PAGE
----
On the way to Wisconsin from Dallas, I had a minor automotive mishap. I was on Highway 151 just across the Mississippi River and Wisconsin border when the battery light came on. I’d considered changing the battery in Arizona when I left, but thought it could take one more trip. I was wrong . . .
Things started going crazy with the sensors and instruments a few miles later. I managed to take the first exit and ended up in a Wal-Mart parking lot in Dodgeville, trying to diagnose the problem. The parking lot seemed like a decent place to be with a potentially disabled vehicle. I was open carrying in the cross draw position with the old Fobus holster for vehicular travel.
I got out and checked out the fluids. They were good. I decided to try starting the vehicle. There was not enough juice to turn it over, but the solenoid chattered. An O’Reilly Auto Parts store was only 300 yards away.
I strolled over and explained the situation, suggesting that it might be a bad battery. An employee, Dakota, handed me a wrench for the battery terminals. I was travelling light, without tools, because I would be dropping off the vehicle and flying back to Yuma. Nobody said a thing about the GLOCK on my hip.
I went back and had loosened the terminals, when I realized that I did not have a wrench to loosen the security bolt holding the battery to the car. I looked around. A custom muscle car from the 1970’s was approaching down the parking lot lane. It was going four or five miles per hour and the driver’s window was open. It had a good sized airscoop on the hood. As the driver went by, I asked “Have you got a wrench?” He pulled into a parking space 50 feet past me.
He walked over, and I explained the situation and said that I thought I needed a half inch wrench. He walked back to the car and brought over a stubby open end. It was 1/2 on one end, 9/16 on the other. The half inch end fit perfectly. In 30 seconds I was lifting out the battery, returning the wrench, and walking a Wal-Mart cart with battery to the O’Reilly store.
At O’Reilly, one of the employee’s checked the battery. It had a dead cell. I asked how much for a replacement. He asked the year, I said I thought it was 2007. He said they had a couple of different batteries, and another employee quipped “you better not disagree with him, he has a gun.”
Dakota asked what caliber the GLOCK was, and said he had just bought his first pistol, two months before. It tuned out that he started shooting pistols at eight years old, and had been on his high school rifle team.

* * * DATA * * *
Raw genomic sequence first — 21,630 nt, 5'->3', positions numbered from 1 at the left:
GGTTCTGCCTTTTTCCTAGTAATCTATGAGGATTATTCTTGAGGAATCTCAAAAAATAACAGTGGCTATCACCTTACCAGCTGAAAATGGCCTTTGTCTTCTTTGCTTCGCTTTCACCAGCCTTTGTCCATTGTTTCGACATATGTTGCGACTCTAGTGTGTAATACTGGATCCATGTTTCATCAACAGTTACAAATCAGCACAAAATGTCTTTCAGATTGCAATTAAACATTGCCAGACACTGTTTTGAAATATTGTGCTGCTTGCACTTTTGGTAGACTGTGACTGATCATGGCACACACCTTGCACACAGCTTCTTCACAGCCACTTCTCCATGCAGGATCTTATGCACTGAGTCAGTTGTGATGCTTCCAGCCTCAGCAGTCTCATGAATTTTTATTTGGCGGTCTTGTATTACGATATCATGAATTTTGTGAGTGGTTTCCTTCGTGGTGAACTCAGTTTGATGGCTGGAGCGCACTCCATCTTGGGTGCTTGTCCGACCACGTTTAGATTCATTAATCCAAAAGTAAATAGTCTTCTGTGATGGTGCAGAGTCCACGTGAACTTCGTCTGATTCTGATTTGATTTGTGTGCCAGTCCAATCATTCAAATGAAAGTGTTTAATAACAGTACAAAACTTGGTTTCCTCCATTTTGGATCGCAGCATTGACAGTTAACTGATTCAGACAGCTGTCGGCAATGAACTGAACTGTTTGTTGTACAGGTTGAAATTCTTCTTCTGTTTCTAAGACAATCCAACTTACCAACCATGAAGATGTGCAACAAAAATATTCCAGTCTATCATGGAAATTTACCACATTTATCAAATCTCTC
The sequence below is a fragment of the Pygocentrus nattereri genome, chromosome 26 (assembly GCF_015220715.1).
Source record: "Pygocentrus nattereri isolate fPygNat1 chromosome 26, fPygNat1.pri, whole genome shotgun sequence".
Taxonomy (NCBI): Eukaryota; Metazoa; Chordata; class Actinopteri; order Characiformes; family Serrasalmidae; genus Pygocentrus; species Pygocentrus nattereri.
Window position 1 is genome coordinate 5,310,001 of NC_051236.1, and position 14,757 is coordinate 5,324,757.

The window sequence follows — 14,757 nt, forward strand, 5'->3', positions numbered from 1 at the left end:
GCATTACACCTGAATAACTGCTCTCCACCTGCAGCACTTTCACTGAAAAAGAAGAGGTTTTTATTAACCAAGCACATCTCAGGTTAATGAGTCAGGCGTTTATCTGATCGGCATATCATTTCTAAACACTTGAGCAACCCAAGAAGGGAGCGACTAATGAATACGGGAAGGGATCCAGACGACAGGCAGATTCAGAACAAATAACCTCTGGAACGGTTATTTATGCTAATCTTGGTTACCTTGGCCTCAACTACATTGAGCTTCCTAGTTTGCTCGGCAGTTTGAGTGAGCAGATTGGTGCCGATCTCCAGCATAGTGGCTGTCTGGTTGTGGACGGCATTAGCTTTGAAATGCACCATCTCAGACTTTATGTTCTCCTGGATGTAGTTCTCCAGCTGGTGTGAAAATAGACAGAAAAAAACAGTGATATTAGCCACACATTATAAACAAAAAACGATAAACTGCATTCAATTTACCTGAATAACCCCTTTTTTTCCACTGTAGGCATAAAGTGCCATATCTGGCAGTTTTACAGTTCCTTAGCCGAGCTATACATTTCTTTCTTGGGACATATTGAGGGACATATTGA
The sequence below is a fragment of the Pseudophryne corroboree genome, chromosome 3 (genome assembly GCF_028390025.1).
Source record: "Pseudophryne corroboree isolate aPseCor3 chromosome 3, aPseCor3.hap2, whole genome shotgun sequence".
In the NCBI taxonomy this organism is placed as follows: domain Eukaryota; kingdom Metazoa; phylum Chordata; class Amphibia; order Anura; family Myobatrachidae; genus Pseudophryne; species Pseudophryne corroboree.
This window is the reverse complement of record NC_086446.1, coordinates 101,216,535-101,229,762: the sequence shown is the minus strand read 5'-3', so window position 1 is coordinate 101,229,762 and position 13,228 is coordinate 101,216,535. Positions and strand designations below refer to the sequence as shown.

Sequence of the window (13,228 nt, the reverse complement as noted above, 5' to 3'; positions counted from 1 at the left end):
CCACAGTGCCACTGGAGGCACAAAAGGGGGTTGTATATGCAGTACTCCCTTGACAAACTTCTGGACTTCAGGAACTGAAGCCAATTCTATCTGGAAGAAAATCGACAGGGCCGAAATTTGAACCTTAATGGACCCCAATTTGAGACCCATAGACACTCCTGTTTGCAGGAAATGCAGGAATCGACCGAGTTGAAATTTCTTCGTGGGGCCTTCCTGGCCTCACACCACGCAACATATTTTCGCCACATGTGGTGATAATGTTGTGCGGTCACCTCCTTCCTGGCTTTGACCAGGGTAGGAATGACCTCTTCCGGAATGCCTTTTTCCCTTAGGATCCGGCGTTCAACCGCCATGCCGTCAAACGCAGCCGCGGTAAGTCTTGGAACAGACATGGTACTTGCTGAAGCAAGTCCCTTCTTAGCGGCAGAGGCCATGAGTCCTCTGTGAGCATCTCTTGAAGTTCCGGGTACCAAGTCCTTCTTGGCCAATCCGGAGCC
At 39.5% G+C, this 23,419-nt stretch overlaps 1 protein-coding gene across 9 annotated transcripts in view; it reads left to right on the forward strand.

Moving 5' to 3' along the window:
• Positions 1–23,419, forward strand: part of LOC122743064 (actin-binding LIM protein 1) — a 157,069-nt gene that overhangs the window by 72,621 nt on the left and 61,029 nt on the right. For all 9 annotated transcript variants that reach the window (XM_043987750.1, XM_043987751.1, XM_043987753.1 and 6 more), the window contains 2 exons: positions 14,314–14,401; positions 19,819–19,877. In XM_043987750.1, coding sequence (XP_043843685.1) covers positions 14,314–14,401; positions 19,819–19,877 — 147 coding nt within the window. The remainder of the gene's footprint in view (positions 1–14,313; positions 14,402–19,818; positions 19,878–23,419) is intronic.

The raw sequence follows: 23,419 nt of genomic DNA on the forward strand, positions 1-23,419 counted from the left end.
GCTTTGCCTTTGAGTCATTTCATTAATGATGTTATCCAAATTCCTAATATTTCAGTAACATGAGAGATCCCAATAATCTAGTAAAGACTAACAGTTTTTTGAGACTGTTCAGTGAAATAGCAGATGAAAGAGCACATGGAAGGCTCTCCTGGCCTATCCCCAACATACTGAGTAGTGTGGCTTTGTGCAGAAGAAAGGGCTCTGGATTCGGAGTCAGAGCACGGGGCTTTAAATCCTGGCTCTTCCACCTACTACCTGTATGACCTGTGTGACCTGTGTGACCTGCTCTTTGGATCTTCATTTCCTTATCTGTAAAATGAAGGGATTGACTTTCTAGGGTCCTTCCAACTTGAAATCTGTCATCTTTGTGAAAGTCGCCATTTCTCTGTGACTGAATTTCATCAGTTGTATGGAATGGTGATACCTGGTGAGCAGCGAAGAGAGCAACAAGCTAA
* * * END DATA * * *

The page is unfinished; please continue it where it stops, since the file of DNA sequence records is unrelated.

We talked guns for a few minutes. They joked about keeping the Wal-Mart cart, but I said I needed it to take the battery back. When I left, they supplied me with a 3/8 inch ratchet, a 12 inch extension, and deep socket for the security bolt.
Just as I finished installing the battery, the owner of the muscle car strolled back out, and asked how it was going. He smiled as the van started right up, and I told him all the idiot lights were out. We wished each other good luck.
I returned the cart, and drove the van back to O’Reilly. I returned the tools and the manager came out and put on the analyser. The voltage regulator on the alternator was not working. They had alternators for sale, but no way to install them. The manager said the batteries were designed to run a car for two hours without being charged.
I handed out business cards, thanked them for the help, and decided to try to make Jim and Rose’ place, about 75 miles away. It was where I intended to spend the night. Jim has developed a small chain of hardware stores. He is a busy guy. But Jim and Rose are two of my dearest friends. I would trust them with my life.
At Madison, about 30 miles away, I hit the South Beltway at rush hour. Two hours keep on ticking whether you are going 10 miles an hour or 70 miles an hour. It took me 20 minutes to cover four miles.
The radio clock started when I reconnected the battery. I knew turning on the lights would shorten the battery life. The shadows were getting pretty long when I pulled into Jim and Rose’ driveway. When I parked the van, the clock read 2:07.
I do not like to depend on the kindness of strangers, but in small town Wisconsin, it is a pretty reliable phenomena. The gun culture is an integral part of that culture, and open carrying only seemed to help with my little auto mishap.
©2016 by Dean Weingarten: Permission to share is granted when this notice is included.